First off, a disclaimer: I’m a Star Wars guy, not a Trekkie, but I’ve seen all of the original cast Star Trek movies several times, and I have a lot of respect for the … even-numbered ones. But I thought J.J. Abrams’ first “remake” of the Trek franchise was phenomenal, a wild ride that saw Captain Kirk and company wrestle with Romulans, time travel, and rebuilding a franchise that had languished. Bring back the cast from that first outing, and throw in Benedict Cumberbatch as a villain, and I’m down.
The sophomore update provides just as much flair for the dramatic as the first, beginning with another “chase,” as Kirk (Chris Pine) and McCoy (Karl Urban) avoid capture by primitive natives with a deep sea plunge. But soon we’re dealing with more than Kirk’s foolhardy recklessness: he breaks the Prime Directive (basically, “do not interfere”) by saving Spock (Zachary Quinto) from dying in a volcanic explosion. Spock doesn’t understand why Kirk would save him and break the rules, and we’re dealing with their tension through the explosive finale of the film. The stage has been set for rules, community, and friendship to be picked apart onscreen.
Without much down time, the film flips to the terroristic attack of “John Harrison,” who will take down Starfleet’s command, and lead the crew of the U.S.S. Enterprise on a Zero Dark Thirty-in-space mission. Things get complicated when Kirk refuses to kill Harrison once he’s captured, and Starfleet Admiral Marcus (Peter Weller of Robocop) arrives on the scene with authority to kill everyone in his way. If you haven’t seen the movie, and don’t want it spoiled, stop reading!!
The movie is definitely more of a popcorn feel than the introspective take of Iron Man 3. This was clearly a “popcorn flick” for me, with flashes of nostalgia for the old school Trekkie: Tribbles, the reversal of fortunes from Wrath of Khan/Search for Spock, Alice Eve as Dr. Carol Marcus. The action is intense, and over-the-top (the deep space Tron ride of Harrison and Kirk?) effects are amazing. I’m definitely a fan of the Spock versus Harrison/Khan battle, and the humor flashes back to a time when movies could be fun and not as dark.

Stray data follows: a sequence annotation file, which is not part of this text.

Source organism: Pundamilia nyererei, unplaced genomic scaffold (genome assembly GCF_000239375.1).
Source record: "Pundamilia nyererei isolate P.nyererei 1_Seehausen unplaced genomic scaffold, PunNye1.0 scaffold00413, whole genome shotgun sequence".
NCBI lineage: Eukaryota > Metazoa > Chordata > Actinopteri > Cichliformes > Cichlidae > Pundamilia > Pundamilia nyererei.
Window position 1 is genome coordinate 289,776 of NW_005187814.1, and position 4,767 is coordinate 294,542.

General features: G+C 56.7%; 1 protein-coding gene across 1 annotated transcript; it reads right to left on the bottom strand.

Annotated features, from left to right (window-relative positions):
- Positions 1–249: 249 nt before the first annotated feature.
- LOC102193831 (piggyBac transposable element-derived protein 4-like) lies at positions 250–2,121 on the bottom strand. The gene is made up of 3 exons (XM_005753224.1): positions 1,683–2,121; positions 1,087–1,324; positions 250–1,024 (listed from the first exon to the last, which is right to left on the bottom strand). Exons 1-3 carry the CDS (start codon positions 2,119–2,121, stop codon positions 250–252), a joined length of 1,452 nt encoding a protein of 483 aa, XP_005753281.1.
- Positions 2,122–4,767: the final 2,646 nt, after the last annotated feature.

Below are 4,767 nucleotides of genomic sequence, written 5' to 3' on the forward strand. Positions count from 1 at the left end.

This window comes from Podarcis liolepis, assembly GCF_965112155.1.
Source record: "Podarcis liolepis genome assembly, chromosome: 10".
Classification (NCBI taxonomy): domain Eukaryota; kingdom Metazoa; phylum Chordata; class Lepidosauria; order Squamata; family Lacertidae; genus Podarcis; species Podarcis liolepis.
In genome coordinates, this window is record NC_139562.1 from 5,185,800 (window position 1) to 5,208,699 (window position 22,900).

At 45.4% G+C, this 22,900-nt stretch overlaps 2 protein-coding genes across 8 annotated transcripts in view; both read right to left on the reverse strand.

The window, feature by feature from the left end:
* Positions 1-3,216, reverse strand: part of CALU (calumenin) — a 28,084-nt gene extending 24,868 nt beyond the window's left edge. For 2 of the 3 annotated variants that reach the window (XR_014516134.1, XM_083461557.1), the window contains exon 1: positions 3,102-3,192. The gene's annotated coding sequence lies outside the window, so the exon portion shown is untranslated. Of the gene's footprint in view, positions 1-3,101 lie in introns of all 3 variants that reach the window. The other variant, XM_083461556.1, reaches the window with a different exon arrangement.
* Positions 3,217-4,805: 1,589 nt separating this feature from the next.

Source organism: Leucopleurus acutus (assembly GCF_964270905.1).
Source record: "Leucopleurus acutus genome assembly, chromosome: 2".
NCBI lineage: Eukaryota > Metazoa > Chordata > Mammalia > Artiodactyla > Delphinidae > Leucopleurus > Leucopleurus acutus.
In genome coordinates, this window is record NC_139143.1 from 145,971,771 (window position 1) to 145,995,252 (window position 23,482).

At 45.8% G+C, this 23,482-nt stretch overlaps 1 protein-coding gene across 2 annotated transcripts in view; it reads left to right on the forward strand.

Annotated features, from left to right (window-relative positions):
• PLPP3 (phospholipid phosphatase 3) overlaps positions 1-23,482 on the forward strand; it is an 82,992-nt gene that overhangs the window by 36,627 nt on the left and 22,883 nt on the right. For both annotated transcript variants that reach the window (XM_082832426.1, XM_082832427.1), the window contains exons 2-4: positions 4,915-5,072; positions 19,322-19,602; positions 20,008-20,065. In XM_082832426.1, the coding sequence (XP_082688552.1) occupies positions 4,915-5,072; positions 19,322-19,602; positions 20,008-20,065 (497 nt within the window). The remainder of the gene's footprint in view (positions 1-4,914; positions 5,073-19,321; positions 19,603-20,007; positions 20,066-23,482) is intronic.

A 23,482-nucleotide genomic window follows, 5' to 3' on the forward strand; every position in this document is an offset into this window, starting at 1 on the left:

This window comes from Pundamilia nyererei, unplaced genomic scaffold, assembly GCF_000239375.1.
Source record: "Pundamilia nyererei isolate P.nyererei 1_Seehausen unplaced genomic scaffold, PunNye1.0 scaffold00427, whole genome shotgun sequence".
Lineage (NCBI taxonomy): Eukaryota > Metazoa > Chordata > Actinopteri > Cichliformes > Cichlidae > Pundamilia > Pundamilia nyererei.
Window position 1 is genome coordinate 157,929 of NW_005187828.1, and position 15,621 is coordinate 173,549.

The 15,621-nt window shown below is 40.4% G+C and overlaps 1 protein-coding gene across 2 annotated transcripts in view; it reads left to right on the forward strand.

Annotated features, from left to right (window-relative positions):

But this is dark. Khan is TICKED and his level of vengeance reflects Ricardo Montalban’s violence in the “original.” His takedown of Marcus is sickening, even though we see it coming. Spock’s rage (Vulcan-side, what??) is intense, personal, and credible. (A friend of mine who isn’t up-to-speed on the old movies, later said, “I couldn’t believe they would kill him off! Didn’t they want to make more of these?”) We feel like there’s a chance (however small) that this could “off” a major character, and we’d see Abrams re-work the ongoing mythology.
Where does this leave us? If we’re willing to pull back the shade and compare to our own lives, it seems to ask two questions. One, how beholden are we to the rules? Are we so inclined to follow the information we’ve been provided even if it means sacrificing someone or something we love? Two, how do we define friendship and how far are we willing to go for that friendship? Jesus said that a person couldn’t show any greater love than laying his/her life down for their friend(s) (John 15:13). And then he went out and died for his friends (and everyone else). But both Kirk and Spock share dialogue and life experience, trying to sort out the two questions. What’s worth dying for? What’s worth living for? And who determines that for us?
Looks like the Enterprise has another five-year mission to figure out the answers.